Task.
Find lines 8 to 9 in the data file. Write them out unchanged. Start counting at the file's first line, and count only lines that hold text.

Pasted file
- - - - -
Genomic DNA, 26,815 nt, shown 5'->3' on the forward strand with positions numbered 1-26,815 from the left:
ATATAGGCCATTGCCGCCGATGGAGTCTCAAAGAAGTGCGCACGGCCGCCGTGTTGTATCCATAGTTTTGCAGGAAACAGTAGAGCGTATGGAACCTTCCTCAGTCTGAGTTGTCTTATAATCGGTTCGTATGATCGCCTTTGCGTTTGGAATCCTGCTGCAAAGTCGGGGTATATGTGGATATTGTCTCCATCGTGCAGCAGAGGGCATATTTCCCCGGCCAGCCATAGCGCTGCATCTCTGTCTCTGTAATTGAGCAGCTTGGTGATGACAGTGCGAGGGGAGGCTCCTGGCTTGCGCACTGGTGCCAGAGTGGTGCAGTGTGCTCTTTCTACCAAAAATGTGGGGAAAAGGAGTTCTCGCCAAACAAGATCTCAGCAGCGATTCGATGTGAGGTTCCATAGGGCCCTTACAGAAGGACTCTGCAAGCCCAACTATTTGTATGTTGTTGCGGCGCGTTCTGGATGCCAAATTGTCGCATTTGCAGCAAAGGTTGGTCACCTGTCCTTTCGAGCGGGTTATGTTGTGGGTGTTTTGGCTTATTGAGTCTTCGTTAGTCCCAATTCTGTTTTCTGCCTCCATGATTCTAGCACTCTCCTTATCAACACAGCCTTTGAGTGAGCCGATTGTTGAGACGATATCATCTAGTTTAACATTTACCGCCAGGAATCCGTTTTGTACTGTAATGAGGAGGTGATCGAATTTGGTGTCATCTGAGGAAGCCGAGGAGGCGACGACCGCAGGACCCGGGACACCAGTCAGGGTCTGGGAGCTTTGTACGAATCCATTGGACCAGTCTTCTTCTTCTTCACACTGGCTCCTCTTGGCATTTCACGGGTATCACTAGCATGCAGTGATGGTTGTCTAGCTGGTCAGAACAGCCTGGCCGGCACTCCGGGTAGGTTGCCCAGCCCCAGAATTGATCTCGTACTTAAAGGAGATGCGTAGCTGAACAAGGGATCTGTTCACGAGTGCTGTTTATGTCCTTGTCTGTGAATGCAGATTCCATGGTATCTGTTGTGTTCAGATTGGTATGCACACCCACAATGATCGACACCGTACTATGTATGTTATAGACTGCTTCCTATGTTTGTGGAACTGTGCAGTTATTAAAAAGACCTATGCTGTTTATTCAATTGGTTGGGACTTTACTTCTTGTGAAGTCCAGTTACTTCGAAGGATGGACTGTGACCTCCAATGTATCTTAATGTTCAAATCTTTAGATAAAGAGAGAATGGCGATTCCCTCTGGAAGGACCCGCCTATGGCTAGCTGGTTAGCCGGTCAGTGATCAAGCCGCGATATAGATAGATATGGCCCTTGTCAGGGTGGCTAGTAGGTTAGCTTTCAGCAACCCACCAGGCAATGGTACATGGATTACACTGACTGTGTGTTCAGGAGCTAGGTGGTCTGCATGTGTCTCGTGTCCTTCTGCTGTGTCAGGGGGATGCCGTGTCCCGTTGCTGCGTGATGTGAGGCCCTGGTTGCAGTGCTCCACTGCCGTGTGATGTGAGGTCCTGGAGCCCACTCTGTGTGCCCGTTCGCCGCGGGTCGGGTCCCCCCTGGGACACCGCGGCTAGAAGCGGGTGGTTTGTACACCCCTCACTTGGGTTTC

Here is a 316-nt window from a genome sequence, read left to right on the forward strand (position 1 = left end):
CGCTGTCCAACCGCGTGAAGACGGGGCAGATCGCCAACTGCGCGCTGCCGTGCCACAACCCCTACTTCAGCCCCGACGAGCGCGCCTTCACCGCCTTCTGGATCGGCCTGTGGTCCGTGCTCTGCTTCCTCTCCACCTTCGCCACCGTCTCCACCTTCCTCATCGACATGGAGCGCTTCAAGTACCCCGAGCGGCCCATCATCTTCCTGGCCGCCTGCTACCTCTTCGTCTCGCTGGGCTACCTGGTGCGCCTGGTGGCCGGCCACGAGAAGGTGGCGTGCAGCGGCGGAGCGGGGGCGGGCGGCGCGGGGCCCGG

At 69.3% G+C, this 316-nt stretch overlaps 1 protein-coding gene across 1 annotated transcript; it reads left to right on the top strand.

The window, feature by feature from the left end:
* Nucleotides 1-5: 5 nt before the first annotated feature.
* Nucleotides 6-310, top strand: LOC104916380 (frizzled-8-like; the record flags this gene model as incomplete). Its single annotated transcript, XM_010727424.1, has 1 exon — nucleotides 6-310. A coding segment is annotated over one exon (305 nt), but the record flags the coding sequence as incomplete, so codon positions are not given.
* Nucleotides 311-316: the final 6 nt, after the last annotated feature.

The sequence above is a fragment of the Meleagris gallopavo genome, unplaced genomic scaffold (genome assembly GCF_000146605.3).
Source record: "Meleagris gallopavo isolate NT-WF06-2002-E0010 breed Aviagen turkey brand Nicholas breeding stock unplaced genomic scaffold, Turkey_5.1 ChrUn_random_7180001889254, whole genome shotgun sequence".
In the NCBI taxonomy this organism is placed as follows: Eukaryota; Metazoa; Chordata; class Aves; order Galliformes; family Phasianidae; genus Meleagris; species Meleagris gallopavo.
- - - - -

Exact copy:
* Nucleotides 6-310, top strand: LOC104916380 (frizzled-8-like; the record flags this gene model as incomplete). Its single annotated transcript, XM_010727424.1, has 1 exon — nucleotides 6-310. A coding segment is annotated over one exon (305 nt), but the record flags the coding sequence as incomplete, so codon positions are not given.
* Nucleotides 311-316: the final 6 nt, after the last annotated feature.